Many alcoholics use drugs to cope with stress and anxiety. Fortunately, there are other ways to deal with these symptoms such as:

  • Meditation
  • Yoga
  • Journaling
  • Painting
  • Playing music
  • Other creative outlets
  • Exercise
  • Healthy eating
  • Therapy

Treating Dry Drunk Syndrome

Taking the steps to treat Dry Drunk Syndrome can be effective, but it is advisable to combine them with professional therapy. A therapist will figure out the underlying causes of a person’s problems and come up with a treatment plan that works best for them. Here are some types of treatment to consider:

12-Step Groups

A 12-step group follows the recovery method pioneered by Alcoholics Anonymous. The 12-step method is currently used in most treatment centers. It is based on Christian inspiration and encourages people to turn to a power greater than themselves to find relief from their addiction.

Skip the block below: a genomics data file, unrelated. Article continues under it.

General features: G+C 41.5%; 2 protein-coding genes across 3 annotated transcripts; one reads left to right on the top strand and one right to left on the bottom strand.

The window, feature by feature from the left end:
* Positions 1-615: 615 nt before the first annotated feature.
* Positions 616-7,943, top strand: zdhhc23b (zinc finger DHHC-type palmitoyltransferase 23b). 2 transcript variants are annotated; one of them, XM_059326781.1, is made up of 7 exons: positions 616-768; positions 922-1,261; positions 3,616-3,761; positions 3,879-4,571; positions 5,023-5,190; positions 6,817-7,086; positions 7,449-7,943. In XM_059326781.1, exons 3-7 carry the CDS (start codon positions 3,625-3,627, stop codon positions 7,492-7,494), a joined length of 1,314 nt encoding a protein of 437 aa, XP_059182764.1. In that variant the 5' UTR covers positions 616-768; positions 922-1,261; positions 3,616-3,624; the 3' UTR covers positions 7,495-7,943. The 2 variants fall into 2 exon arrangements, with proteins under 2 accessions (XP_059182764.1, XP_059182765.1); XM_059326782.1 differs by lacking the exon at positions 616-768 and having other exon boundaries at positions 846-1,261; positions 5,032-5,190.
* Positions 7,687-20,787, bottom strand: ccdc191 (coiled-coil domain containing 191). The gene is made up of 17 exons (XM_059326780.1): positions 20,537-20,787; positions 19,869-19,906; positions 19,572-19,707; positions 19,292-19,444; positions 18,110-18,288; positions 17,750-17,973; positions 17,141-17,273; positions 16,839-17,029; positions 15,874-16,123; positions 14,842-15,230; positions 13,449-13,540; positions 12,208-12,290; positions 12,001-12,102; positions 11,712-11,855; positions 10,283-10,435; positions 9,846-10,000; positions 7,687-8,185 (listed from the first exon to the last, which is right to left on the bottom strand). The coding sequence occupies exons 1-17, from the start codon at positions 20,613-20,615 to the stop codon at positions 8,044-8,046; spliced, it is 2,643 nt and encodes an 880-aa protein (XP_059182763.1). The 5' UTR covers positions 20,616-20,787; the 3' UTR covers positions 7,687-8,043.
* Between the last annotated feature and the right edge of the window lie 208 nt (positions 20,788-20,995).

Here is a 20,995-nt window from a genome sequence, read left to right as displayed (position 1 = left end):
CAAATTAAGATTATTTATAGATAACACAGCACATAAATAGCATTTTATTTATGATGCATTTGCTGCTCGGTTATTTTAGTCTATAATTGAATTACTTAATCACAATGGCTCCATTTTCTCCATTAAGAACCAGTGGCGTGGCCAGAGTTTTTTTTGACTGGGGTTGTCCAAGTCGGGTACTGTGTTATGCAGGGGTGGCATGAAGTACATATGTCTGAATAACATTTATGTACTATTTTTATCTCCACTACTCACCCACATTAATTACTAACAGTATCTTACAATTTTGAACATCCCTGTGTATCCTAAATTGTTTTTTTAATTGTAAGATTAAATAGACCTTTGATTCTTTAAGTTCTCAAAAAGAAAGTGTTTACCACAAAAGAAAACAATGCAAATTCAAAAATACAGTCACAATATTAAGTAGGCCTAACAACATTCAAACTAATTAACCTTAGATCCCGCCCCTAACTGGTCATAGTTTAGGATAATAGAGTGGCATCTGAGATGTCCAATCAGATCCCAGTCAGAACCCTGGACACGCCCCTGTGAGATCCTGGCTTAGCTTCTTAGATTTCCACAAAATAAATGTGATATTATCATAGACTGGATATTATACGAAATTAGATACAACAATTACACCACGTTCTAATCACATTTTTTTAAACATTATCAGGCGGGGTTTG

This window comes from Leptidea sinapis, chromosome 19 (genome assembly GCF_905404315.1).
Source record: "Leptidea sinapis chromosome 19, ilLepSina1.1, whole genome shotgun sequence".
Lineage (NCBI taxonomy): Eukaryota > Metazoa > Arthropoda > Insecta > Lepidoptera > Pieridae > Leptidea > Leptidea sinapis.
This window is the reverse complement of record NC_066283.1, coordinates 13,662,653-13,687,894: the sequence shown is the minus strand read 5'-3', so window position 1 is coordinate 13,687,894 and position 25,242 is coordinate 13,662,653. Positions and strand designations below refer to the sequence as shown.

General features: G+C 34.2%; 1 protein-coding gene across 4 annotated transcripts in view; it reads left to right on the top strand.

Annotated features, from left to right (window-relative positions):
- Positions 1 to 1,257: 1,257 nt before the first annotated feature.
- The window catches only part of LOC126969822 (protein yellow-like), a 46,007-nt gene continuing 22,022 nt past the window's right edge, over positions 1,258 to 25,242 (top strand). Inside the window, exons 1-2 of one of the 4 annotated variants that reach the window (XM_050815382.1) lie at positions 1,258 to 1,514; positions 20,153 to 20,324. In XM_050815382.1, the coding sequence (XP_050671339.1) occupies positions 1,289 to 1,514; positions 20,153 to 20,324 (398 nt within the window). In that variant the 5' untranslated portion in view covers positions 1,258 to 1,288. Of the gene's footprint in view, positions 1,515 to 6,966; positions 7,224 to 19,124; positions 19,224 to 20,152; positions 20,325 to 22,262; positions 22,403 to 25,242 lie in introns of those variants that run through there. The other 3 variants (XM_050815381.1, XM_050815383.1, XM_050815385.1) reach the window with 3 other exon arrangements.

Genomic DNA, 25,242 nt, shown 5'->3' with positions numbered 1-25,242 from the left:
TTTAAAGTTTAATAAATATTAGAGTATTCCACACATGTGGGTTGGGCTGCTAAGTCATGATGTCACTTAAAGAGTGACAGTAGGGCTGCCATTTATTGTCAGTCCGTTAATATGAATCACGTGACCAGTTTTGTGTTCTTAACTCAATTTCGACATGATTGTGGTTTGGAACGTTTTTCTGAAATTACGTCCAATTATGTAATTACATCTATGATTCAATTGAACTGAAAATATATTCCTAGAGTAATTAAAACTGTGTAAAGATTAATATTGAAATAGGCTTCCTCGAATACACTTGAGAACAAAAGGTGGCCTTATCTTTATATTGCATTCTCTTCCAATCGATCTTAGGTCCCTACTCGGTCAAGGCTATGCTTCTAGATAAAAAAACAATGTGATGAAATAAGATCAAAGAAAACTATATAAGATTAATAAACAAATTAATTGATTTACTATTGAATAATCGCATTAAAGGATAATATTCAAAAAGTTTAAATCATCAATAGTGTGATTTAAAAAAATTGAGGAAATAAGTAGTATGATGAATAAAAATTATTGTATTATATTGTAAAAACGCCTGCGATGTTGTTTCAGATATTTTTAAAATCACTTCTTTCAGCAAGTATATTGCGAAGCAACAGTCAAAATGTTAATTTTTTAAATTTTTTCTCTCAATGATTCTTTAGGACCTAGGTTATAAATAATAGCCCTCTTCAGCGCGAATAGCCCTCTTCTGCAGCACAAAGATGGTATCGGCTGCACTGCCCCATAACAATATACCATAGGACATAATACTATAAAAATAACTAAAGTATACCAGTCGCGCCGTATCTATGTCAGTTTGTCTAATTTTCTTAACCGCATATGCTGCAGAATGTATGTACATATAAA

Some people don’t like the fact that the strategy integrates religion, but it provides a basic outline that can be effective for many individuals. In fact, research shows that abstinence supported by the 12-step program accounts for higher levels of successful recovery. One study showed that 40.7% of those who maintained abstinence through the 12-step program were experiencing higher levels of mental health after three months of sobriety.

The 12-step method requires individuals in recovery to attend a 12-step group where they meet with others to share their experiences. In doing so, they go through 12 steps of recovery that include admitting they have a problem and assessing the damage addiction has caused. The program moves them through a state of enlightenment and gets them to a point where they can help others.